If you like championships determined by on-the-field play and not computer algorithms, the playoffs are going to be an improvement to college football's postseason. And if somebody doesn't like the idea of the playoffs now, they will when their team is up by 14 in the fourth quarter of a playoff game.
“I think it’s great. I’m not complaining, and I hope we can get involved in it. I hope Ohio State is good enough,” Meyer said. “But then they’re going to want to go to eight teams, and then, ‘Let’s go 64.’ And you can’t do that with major college football. So I just worry where it stops.”
“I loved the old system,” Meyer said.
“[The 2007 BCS title game] felt like the Super Bowl,” Meyer said. “It was the coolest thing for our players, the fans, to be a week removed from all the bowl games. And I thought it was the answer.”
(In November of last year, after Baylor jumped Ohio State, Urban would go on to call the BCS "a flawed system.")
What I found interesting wasn't Urban comparing a championship game to the end product of a football tournament or the "four teams to sixty-four teams overnight" strawman, but rather, thinking bout the path to get there.
Coaches, and this is just conjecture from a man who has yet to shower today, strike me as creatures of habit. Urban Meyer, Les Miles, Nick Saban... these guys' habits are more polished than a lapidary's favorite stone.
Urban Meyer didn't like the idea of the playoffs for the same reason HE diDN'T recruit at MUDVAYNE concerts: It's unfamiliar territory.
One of Urban's Bowling Green players once told me every practice under Meyer felt like it was the Super Bowl. That's a season-long tightrope act that would make Cliff Calverly take a deep breath.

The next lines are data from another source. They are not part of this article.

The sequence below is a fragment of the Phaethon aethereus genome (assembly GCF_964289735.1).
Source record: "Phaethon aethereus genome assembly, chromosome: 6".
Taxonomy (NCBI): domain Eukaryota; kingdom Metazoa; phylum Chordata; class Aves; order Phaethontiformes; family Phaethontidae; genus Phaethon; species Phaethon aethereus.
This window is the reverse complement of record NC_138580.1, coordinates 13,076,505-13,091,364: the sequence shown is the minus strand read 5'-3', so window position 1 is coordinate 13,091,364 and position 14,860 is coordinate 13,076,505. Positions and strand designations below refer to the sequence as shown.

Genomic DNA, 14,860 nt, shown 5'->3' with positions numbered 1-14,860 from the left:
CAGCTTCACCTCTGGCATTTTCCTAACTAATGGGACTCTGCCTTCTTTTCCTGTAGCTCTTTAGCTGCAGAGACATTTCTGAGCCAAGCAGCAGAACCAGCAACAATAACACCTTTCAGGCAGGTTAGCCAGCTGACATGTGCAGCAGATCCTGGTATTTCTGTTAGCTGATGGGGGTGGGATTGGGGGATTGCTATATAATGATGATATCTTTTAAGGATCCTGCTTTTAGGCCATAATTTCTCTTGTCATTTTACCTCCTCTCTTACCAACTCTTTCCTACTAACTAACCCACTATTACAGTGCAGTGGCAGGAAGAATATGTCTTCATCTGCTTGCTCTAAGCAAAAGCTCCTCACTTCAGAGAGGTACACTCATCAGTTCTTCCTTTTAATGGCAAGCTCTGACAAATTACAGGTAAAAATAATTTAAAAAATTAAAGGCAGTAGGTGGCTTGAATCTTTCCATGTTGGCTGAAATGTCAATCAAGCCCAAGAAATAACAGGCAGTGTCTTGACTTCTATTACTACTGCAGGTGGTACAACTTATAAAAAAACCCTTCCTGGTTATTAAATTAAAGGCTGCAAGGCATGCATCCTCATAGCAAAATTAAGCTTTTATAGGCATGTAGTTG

And it's a tightrope act that just grew longer by another game... a massive game at that.
Look at the murderer's row Ohio State will have to navigate in order to capture their first title since 2002:
- The Game
- Big Ten Championship Game
That's four Super Bowl-like environments. It's also a four-game stretch that no Ohio State team has ever had to navigate.
Urban's 2006-2007 Florida team ended their season against unranked Florida State, No. 8 Arkansas and No. 1 Ohio State. Showing rivalry games can never be discounted, it was unranked Florida State that gave the Gators the best game (before falling 21-14).
That stretch wouldn't have been enough to win the Gators a title next January. They still would had another elite opponent — Michigan or LSU — on the docket.
It's no secret Urban Meyer leads his team through fire and high-strung energy. One of my biggest questions is: Can he maintain that over a season, yet save his team's crescendo for the season's end?
After all, Ohio State and other programs that end their season against a detestable arch-nemesis, have a built-in disadvantage going into the playoffs.
Buckeye fans are almost as demanding as they are loyal, and the expectations of Urban's reign are at an all-time high. What we'll have to remember, though, is that the difficulty of the path to that fabled land (that Ohio State has only tasted seven times since 1890) is also at an all-time high.
I there's a reason why Urban Meyer is the highest-paid employee in the state.